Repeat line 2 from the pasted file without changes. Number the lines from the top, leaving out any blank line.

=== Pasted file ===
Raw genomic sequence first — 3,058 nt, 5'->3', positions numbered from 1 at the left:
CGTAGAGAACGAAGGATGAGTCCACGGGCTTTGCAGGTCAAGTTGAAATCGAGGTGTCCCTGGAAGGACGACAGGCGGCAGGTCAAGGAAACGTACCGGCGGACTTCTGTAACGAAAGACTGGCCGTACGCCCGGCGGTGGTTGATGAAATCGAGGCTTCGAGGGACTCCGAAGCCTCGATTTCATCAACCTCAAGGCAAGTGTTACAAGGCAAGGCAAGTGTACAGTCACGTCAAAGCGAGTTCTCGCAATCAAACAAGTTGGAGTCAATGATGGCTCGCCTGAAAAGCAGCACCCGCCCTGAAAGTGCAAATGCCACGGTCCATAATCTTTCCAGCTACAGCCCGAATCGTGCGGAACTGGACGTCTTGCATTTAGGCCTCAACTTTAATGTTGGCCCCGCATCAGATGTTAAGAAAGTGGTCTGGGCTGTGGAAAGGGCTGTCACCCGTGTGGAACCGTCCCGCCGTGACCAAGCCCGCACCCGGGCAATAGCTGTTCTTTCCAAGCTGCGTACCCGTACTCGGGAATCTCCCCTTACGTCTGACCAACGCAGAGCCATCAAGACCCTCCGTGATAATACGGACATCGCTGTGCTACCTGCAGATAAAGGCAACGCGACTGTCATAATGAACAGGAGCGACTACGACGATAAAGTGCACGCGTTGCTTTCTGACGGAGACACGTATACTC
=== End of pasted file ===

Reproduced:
CGTAGAGAACGAAGGATGAGTCCACGGGCTTTGCAGGTCAAGTTGAAATCGAGGTGTCCCTGGAAGGACGACAGGCGGCAGGTCAAGGAAACGTACCGGCGGACTTCTGTAACGAAAGACTGGCCGTACGCCCGGCGGTGGTTGATGAAATCGAGGCTTCGAGGGACTCCGAAGCCTCGATTTCATCAACCTCAAGGCAAGTGTTACAAGGCAAGGCAAGTGTACAGTCACGTCAAAGCGAGTTCTCGCAATCAAACAAGTTGGAGTCAATGATGGCTCGCCTGAAAAGCAGCACCCGCCCTGAAAGTGCAAATGCCACGGTCCATAATCTTTCCAGCTACAGCCCGAATCGTGCGGAACTGGACGTCTTGCATTTAGGCCTCAACTTTAATGTTGGCCCCGCATCAGATGTTAAGAAAGTGGTCTGGGCTGTGGAAAGGGCTGTCACCCGTGTGGAACCGTCCCGCCGTGACCAAGCCCGCACCCGGGCAATAGCTGTTCTTTCCAAGCTGCGTACCCGTACTCGGGAATCTCCCCTTACGTCTGACCAACGCAGAGCCATCAAGACCCTCCGTGATAATACGGACATCGCTGTGCTACCTGCAGATAAAGGCAACGCGACTGTCATAATGAACAGGAGCGACTACGACGATAAAGTGCACGCGTTGCTTTCTGACGGAGACACGTATACTC